"As societies build walls of separation between communities,
ICAAD works to remove each brick to illuminate our common humanity"

Tiffany M. Griffin, PhD

Tiffany M. Griffin, PhD is a social psychologist with expertise in inter and intra-group dynamics, linkages between psychological processes and structural discrimination, as well as the implications of identity and discrimination for educational, mental health, and physical health disparities. Dr. Griffin has a wide range of public policy experience including legislative experience in the US Senate, international development experience at USAID, and advocacy experience with the American Psychological Association.
Dr. Griffin received her Ph.D. from the University of Michigan in 2009, where she was a NSF Predoctoral Fellow and recipient of the 2008 Innovations in Social Research Dissertation Fellowship. Tiffany’s work has addressed the connections between social psychological processes, social disparities, and public policies in the US, Brazil, sub-Saharan Africa and the Caribbean. Dr. Griffin also possesses expertise in the areas of experimental research, survey design and research, data analysis and statistics, monitoring and evaluation, writing for publication, grant writing, and editing. Tiffany recently completed an American Psychological Association Congressional Fellowship in US Senator Bingaman’s (NM) office, where her portfolio included health (i.e., Medicaid, patent law, US-Mexico border health, FDA), food/nutrition (i.e., domestic food security, school-based nutrition, SNAP [food stamps]), and vulnerable populations (i.e., TANF [welfare]). Prior to her Congressional Fellowship, Dr. Griffin completed a postdoctoral fellowship at UNC Chapel Hill, worked for the National Poverty Center, and engaged in consulting and service activities focused on ameliorating educational and mental health inequalities. In her “free” time, Tiffany enjoys running her vegetarian and vegan consultancy, Como Water, listening to Afro-Portuguese music, and watching documentaries.


This Civil Rights and Martin Luther King Jr. Day, we’d like to challenge you to reflect on how fear may have influenced your opinions, especially of others, and to take a step towards the courage to overcome those fears. Why the focus on fear you might ask?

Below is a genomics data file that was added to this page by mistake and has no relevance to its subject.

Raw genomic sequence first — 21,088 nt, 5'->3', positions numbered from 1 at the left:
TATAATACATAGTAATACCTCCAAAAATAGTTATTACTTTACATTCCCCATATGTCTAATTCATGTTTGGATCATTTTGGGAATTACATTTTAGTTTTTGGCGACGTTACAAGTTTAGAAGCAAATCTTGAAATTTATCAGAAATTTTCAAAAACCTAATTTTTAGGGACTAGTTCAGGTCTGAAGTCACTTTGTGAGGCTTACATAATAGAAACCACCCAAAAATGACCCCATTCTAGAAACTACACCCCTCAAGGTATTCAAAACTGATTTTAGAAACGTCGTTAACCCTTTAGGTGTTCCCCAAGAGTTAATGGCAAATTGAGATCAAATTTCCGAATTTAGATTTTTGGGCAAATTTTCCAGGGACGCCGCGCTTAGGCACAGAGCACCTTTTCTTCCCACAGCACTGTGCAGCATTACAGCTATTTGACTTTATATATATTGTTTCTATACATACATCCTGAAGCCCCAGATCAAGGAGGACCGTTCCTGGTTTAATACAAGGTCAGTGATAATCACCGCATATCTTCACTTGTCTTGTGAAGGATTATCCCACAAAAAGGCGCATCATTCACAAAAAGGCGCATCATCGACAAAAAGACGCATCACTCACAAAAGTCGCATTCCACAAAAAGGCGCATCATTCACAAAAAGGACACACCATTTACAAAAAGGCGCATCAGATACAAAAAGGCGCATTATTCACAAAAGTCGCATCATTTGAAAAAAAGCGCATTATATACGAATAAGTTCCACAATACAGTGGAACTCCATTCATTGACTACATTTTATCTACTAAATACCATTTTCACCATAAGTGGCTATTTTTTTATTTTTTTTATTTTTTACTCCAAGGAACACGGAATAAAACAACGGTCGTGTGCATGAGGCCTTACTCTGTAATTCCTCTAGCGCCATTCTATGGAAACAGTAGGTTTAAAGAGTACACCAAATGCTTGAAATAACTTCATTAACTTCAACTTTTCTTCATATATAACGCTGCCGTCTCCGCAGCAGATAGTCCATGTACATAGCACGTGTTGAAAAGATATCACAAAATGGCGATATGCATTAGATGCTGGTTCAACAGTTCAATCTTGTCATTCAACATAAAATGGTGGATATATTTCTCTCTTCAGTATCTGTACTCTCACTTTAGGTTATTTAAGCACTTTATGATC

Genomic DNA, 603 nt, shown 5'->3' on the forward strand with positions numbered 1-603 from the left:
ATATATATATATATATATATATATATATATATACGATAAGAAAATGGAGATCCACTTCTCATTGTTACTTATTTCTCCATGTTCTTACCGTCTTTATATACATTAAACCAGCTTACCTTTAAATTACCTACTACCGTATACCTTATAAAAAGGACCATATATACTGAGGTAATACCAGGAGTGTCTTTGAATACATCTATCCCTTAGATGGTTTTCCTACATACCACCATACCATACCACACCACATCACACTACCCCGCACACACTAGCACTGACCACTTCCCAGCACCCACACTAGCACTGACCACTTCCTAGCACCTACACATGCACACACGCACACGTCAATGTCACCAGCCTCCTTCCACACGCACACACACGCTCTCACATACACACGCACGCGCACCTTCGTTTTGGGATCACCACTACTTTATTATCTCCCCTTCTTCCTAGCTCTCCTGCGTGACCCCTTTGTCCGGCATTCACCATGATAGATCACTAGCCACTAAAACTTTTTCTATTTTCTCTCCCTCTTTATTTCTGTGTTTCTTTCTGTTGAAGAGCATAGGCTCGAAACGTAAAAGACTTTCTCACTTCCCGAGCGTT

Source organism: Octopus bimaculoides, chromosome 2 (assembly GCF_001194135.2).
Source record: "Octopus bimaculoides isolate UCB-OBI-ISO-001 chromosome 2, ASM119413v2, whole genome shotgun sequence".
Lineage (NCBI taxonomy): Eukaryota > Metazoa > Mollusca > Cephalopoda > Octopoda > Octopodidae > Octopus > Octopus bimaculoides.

Famed marketer and author Simon Sinek in his book “Start with Why” outlines six typical manipulations used in sales and marketing, one of which is the use of fear. On fear, Sinek says, “When fear is being employed, facts are incidental. Deeply seated in our biological drive to survive, that emotion cannot be quickly wiped away with facts and figures.”

In the current political atmosphere, in the U.S. and around the globe, fear is often used by politicians and campaigners to polarize debates and to demonize marginalized communities, using them as scapegoats for the real economic, social, and political challenges that societies face.

Martin Luther King, Jr. understood how important fear is, so much so that he gave a sermon on it named “Antidotes for Fear.” It’s worth reading in its entirety, especially because it recognizes the importance, necessity, and creativity of fear (kinginstitute.stanford.edu/king-papers/documents/draft-chapter-xiv-mastery-fear-or-antidotes-fear). However, particularly pertinent section was highlighted by King’s wife Coretta Scott King in her book “My life with Martin Luther King, Jr”:

“First Martin spoke of the many kinds of fear that troubled men and women in this period of change and "calamitous uncertainty"— fear of illness or economic disaster, fear of personal inadequacy in our highly competitive society. More terrible was the fear of death, even racial annihilation, in this atomic age, when the whole world teetered on "a balance of terror . . . fearful lest some diplomatic faux pas ignite a frightful holocaust."

"Some fears are normal and necessary," he said, like the fear of snakes in a jungle, but when they become neurotic and unchecked, they paralyze the will and reduce a man to apathy or despair. He quoted Emerson, who wrote, "He has not learned the lesson of life who does not every day surmount a fear."

How, then, to overcome fear? First, Martin said, "We must un-flinchingly face our fears . . . this confrontation will, to some measure, grant us power. . . . "Second, we can master fear through one of the supreme virtues known to man— courage . . . courage is the power of the mind to overcome fear.”"

MLK Coretta Scott King Simon Sinek
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